The Greatness of Bill Buckley

Terry Jeffrey

3/5/2008 12:01:00 AM - Terry Jeffrey

Few Americans in the past century had as great a positive impact on their country as Bill Buckley did, and perhaps none so purely through the force of ideas and the power of example.

It would be easy to conclude that Buckley's greatness was essentially a matter of style. Many shared his basic values and political vision, but no one matched his unique fusion of charm, wit and intellect. He personified the old Latin phrase: Suaviter in modo, fortiter in re (gentle in manner, resolute in execution).

It was the fortiter in re part that mattered most, however. Buckley's charm and wit were merely tactical advantages in a strategic struggle.

What was the threat? Call it the liberal temptation. It was the suggestion of America's 20th century establishment that to become a part of it you must first surrender -- or at least signal that you no longer take seriously -- certain core principles that Americans had historically and correctly understood to be true and that, in practical terms, were essential to preserving American liberty.

It was precisely this temptation -- this corrupting influence -- that Buckley did so much to expose and beat back.

To see someone who succumbed to the liberal temptation, look at Hillary Rodham Clinton. She is a sort of anti-Buckley.

When she was young, she embraced a traditional vision of America preached by her father and her favorite high school teacher.

Sally Jenkins of The Washington Post recently reported that Sen. Clinton's father "didn't believe in debt, big government, the capital gains tax or public assistance for anything other than roads and schools." She was "enthralled" by a teacher who gave her Barry Goldwater's "Conscience of a Conservative" (written by Buckley's brother-in-law L. Brent Bozell Jr.), and "she consumed it, struck by the javelin-like power of sentences such as, 'The Conservative looks upon politics as the art of achieving the maximum amount of freedom for individuals that is consistent with the maintenance of social order.'"

But after three years at Wellesley, according to Jenkins, Clinton backed Eugene McCarthy for president.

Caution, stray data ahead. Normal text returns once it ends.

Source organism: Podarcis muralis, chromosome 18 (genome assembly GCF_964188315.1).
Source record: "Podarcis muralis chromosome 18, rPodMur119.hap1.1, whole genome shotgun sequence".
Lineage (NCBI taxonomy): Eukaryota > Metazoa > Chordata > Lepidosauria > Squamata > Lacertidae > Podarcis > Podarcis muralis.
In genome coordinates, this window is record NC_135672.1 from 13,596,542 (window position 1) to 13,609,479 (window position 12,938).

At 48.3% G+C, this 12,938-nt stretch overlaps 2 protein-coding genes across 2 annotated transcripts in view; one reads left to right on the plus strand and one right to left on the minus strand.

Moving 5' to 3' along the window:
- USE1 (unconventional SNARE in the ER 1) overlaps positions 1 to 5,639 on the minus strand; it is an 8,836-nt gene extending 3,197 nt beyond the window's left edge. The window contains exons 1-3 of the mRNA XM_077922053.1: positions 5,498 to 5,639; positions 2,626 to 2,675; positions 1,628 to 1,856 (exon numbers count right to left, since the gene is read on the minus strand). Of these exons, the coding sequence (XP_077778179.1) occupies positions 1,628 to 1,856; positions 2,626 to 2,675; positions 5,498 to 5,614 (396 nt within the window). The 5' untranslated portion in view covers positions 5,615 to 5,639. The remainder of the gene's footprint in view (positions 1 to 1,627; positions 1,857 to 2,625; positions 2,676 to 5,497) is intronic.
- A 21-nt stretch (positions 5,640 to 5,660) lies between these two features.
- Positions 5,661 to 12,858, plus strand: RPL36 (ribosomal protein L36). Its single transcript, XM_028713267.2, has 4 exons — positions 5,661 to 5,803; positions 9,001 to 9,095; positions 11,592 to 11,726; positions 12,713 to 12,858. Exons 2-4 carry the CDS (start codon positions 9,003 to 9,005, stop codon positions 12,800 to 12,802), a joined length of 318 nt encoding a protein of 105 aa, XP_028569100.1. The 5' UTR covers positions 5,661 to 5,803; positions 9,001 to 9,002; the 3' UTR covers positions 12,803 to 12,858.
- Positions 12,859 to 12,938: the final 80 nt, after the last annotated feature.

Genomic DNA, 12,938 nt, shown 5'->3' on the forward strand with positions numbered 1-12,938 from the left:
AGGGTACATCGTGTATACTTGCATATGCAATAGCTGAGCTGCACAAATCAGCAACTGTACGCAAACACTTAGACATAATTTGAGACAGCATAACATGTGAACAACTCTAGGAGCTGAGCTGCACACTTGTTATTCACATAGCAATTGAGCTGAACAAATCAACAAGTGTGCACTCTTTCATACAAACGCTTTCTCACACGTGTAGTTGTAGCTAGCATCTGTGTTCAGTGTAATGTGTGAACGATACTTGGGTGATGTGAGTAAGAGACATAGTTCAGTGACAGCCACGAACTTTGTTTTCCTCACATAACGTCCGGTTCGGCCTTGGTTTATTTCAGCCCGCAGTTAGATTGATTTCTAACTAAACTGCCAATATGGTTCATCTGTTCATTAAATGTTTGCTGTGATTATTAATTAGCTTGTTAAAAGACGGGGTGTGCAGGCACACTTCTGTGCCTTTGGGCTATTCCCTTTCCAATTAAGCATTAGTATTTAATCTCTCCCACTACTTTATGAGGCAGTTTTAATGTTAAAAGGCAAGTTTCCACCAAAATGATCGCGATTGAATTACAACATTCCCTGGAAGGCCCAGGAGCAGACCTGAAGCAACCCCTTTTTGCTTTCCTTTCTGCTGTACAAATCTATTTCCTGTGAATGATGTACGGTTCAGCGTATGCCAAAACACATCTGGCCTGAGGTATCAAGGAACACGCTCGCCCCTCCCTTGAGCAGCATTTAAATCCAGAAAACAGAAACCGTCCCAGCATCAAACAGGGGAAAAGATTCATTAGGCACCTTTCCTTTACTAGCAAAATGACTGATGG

She kept moving left through Yale Law School -- and beyond. Today, she pushes legalized abortion and socialized medicine.

Presuming he did not, Hillary's high-school mentor ought to have given her "God and Man at Yale" as well as "The Conscience of a Conservative."

In "God and Man at Yale," published in 1951, Buckley explained why Yale was already producing young men who would follow the same perverse philosophical trajectory Hillary Clinton would take a generation later.

The Yale faculty, he said, was generally antagonistic toward traditional religion and capitalism.

"I propose," wrote Buckley, "simply, to expose what I regard as an extraordinarily irresponsible educational attitude that, under the protective label 'academic freedom,' has produced one of the most extraordinary incongruities of our time: the institution that derives its moral and financial support from Christian individualists and then addresses itself to the task of persuading the sons of these supporters to be atheistic socialists."

Buckley's purpose was not merely to make a provocative observation but to prosecute a cultural war.

"My concern over present-day educational practices stems from my conviction that, after each side has had its say, we are right and they are wrong," Buckley wrote, "and my greatest anguish is not in contemplation of the antagonism that this essay will evoke from many quarters, but rather from the knowledge that they are winning and we are losing."

What in fact happened is that Buckley helped lead the battle into fields beyond New Haven, Conn. -- into America at large. He became a popular media personality and founded National Review. On his "Firing Line" TV program, he happily lacerated with nothing but sharp logic all comers from the liberal establishment -- thus inspiring young conservatives, who cheered him on. With National Review, he built an institutional home for conservative writers and thinkers, and promoted other activist conservative institutions.

In a new introduction for "God and Man at Yale" written in 1977, Buckley confessed that he had been reluctant -- "mostly for stylistic reasons" -- to go back and read his first book. He made clear, however, that he was by no means reluctant to continue the battle he had joined then. "(T)he ideals I sought to serve were those that no authoritarian society would regard as other than sedition," he wrote, "namely, the ideals of a minimalist state and deference to a transcendent order."

Thanks in no small part to Bill Buckley, the liberal establishment did not prevail. It now faces a conservative counter-establishment whose members are found everywhere from the offices of small businesses in Middle America to the microphones of big-time talk radio.

Buckley's fight goes on.